Having survived the intersection, then the driver decides that he wants to turn right from the left lane (having already crossed a lane or two to get into the left lane because it gets the car about a metre closer than the lane he was already in). This is one of the busiest intersections in Bangalore. Without any apparent thought of an indicator (Maybe they are only used to light up the car for Diwali in a couple of weeks), he then proceeds to cut across not ONE lane of traffic but FOUR lanes of traffic to the tune of car horns – his and the others – before driving off into the wilderness of MG Road with far less traffic and therefore cars parked behind already parked cars in the left hand lane of the road.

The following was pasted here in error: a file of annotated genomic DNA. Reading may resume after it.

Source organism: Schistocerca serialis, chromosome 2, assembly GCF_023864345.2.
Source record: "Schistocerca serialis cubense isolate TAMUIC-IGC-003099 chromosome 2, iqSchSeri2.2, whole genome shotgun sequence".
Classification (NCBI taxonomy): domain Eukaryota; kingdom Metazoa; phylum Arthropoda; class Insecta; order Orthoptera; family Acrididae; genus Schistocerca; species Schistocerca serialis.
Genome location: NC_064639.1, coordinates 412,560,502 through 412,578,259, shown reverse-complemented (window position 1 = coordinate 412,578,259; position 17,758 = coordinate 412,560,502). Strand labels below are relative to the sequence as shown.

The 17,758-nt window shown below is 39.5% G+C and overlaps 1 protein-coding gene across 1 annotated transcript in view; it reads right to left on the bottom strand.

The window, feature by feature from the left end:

Oh did I mention potholes?……..they have taken on a new meaning in India. You can get lost in the potholes here! Careful though not to walk in them as you never know what might be lurking in them – or where they came from…They are of course dangerous to cars – especially old Ambassador cars, which give you bone shattering rides at the best of times. So of course there is no need to slow down for potholes, you merely drive round them. Never mind the vehicle right beside you. If your bonnet is in front of theirs, they will merely sound their horn from mere millimetres away and you carry on without a care in the world – apart from looking for the best way forward of course. If you look at the photo of the Ambassador above you will notice there are no useful side mirrors, only a very small rear view mirror and two small objects that LOOK like mirrors towards the front of the car, but they are so small as to be virtually unusable…and we all know that ‘objects in the rear view mirror may appear closer than they are’ – so go on like a ‘Bat out of Hell’ and don’t look back….